The B550 chipset
AMD has made a strong case for choosing one of its many Ryzen processors for your next desktop build. Spanning from four cores to 16 on the latest Zen 2 architecture, there's something for everyone spending between £100 and £750. Those opting for performance Ryzen 7 and Ryzen 9 chips naturally gravitate towards motherboards sporting the X570 chipset. Makes sense, too, as the £300-plus chips find a suitable home on the most feature-rich mainstream platform ever.
Those with more modest build aspirations have been left in something of a quandary. The latest Ryzen 3 and Ryzen 5 chips aren't nearly as expensive yet carry the same PCIe 4.0 compatibility as their powerful siblings. For example, what do you pair the £100 Ryzen 3 3100 and £120 Ryzen 3 3300X with? X570 doesn't make a whole heap of sense as boards start at £150 and prices escalate rapidly. B450 certainly offers support at a starting price half as much as X570 but misses out on PCIe 4.0 goodness whilst offering only a couple of USB 3.2 Gen 2 ports into the bargain.
Enter B550. Widely available from today, the new chipset brings the juicy parts of X570's goodness to a fundamentally lower price point. There's PCIe 4.0 and more useful USB, amongst other benefits, so it's key to unleashing the full potential of the latest Ryzen 3000-series processors. Let's take a closer look.
The main question for many is what does the B550 give me that the incumbent B450 doesn't? That question is brought into sharper relief with AMD's recent announcement that B450 and X470 boards will support upcoming Zen 3-based Ryzen processors, negating one obvious advantage to 500-series boards.
The answer is a few things, actually. B550 ups the features ante by supporting the high-speed connectivity emanating from Zen 2 CPUs. That means PCIe 4.0 x16 for graphics, which motherboard vendors can split into dual x8, PCIe 4.0 x4 to hang an NVMe drive off, and a total of six 10Gbps SuperSpeed USB ports - four from the CPU and two from the chipset.
Note that the link between CPU and chipset is PCIe 3.0 x4, which is the same as B450 and half that of X570. There's no technical reason why AMD could not have implemented PCIe 4.0 here, as well, but given what else hangs off the chipset, and for effective differentiation, B550 uses the older standard.
Here's a better view of what can be done with B550. Whereas premium X570 has six more USB 10Gbps ports and 16 explicit PCIe 4.0 lanes for further expansion, B550 reduces the latter to six PCIe 3.0. This is why the bi-directional conduit between chipset and CPU doesn't need the bandwidth afforded by PCIe 4.0 - there's simply not enough sustained traffic to demand it.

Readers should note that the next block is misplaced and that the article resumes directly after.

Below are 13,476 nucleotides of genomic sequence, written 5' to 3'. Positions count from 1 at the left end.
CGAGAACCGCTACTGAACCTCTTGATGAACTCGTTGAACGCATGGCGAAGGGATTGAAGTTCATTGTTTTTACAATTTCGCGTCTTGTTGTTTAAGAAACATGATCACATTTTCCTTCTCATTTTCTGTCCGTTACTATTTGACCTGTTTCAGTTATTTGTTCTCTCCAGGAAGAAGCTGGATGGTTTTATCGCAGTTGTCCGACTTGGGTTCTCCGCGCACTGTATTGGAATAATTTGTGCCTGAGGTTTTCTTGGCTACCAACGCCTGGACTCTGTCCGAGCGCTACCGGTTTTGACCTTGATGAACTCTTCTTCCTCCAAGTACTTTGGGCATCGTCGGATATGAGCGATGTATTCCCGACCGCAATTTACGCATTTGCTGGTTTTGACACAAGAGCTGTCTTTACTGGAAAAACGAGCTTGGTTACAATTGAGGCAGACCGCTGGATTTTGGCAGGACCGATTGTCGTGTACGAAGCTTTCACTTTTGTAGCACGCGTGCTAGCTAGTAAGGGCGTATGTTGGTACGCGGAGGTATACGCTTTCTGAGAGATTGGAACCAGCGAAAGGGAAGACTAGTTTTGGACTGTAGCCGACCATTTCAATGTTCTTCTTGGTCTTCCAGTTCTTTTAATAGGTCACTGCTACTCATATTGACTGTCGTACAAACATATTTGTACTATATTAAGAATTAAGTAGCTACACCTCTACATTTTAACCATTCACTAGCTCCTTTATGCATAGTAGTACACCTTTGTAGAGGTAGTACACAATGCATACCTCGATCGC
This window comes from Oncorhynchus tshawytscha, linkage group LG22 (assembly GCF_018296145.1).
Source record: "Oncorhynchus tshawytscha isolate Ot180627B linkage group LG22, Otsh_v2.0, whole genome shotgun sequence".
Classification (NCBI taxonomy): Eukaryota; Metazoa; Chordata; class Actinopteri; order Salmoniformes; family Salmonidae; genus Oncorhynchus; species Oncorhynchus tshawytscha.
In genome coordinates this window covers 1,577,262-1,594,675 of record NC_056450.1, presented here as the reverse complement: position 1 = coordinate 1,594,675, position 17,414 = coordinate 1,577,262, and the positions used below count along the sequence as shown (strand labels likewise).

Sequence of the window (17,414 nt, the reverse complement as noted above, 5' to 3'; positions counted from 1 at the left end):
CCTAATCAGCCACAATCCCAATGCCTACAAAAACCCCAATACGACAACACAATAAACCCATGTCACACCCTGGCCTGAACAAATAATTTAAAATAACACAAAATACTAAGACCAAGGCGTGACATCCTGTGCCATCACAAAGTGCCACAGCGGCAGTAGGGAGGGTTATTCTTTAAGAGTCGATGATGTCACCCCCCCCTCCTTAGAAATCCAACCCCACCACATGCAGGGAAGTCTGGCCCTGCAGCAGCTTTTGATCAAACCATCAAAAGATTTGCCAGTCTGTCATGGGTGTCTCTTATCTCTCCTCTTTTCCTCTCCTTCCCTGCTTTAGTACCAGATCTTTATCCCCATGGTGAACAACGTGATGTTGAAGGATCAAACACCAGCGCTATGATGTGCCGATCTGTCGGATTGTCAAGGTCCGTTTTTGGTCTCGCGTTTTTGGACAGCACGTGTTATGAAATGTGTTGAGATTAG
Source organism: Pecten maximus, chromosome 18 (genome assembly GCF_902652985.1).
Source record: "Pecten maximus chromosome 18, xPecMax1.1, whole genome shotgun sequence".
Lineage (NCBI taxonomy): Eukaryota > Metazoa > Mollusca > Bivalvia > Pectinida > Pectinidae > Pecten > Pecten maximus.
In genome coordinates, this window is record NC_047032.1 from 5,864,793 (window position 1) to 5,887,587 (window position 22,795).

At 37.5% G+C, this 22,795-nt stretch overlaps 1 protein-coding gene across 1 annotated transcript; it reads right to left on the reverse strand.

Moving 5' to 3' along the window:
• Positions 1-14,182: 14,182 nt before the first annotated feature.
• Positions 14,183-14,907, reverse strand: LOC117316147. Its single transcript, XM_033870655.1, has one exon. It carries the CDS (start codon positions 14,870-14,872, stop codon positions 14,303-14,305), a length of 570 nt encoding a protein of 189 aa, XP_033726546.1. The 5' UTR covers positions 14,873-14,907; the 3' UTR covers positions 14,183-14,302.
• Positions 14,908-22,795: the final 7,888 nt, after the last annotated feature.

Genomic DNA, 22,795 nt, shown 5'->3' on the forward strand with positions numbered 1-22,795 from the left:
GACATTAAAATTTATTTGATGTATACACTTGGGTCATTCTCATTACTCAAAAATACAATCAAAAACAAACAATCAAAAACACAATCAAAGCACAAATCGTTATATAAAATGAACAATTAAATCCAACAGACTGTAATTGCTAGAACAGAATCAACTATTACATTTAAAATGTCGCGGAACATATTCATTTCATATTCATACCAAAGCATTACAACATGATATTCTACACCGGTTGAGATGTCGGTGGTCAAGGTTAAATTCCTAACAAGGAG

Apart from a greater number of higher-speed lanes, X570 boards ought to have a better overall feature-set, improved VRM technologies, more substantial heatsinks, and fancier lighting.
Even though B550 is an understandably poorer cousin to X570 from this viewpoint, it's still a solid upgrade over B450, which is the entire point, as it provides full-speed PCIe 4.0 where it matters most alongside beefing up B450's PCIe 2.0 for general lanes. As a middle ground between B450 and X570, it works just as designed. We suspect Ryzen 3/5 chips to be run on top, perhaps with a PCIe 4.0 M.2 drive in the primary slot. Such a combination is ideal for a vast majority of builders at this end of the market.
Be aware that B550 isn't the broad church that its predecessor is. B450 supports Ryzen 3000-series chips, 3000-series with IGPs, Ryzen 2000-series and even Ryzen 1000-series. Looking forward, it will also be home to Zen 3. B550, meanwhile, can only officially run IGP-less Ryzen 3000-series - no 3400G and 3200G - and upcoming Zen 3; there's no room for anything else. Is that a bad thing? Not really: AMD needs to make a continuity break somewhere.
B550-based boards are therefore ideal if you want to run the latest budget Zen 2 chips and exploit PCIe 4.0 speeds for storage and the GPU. It doesn't hurt that there's more high-speed USB, too. Price is the key drive as B550 boards begin at £90.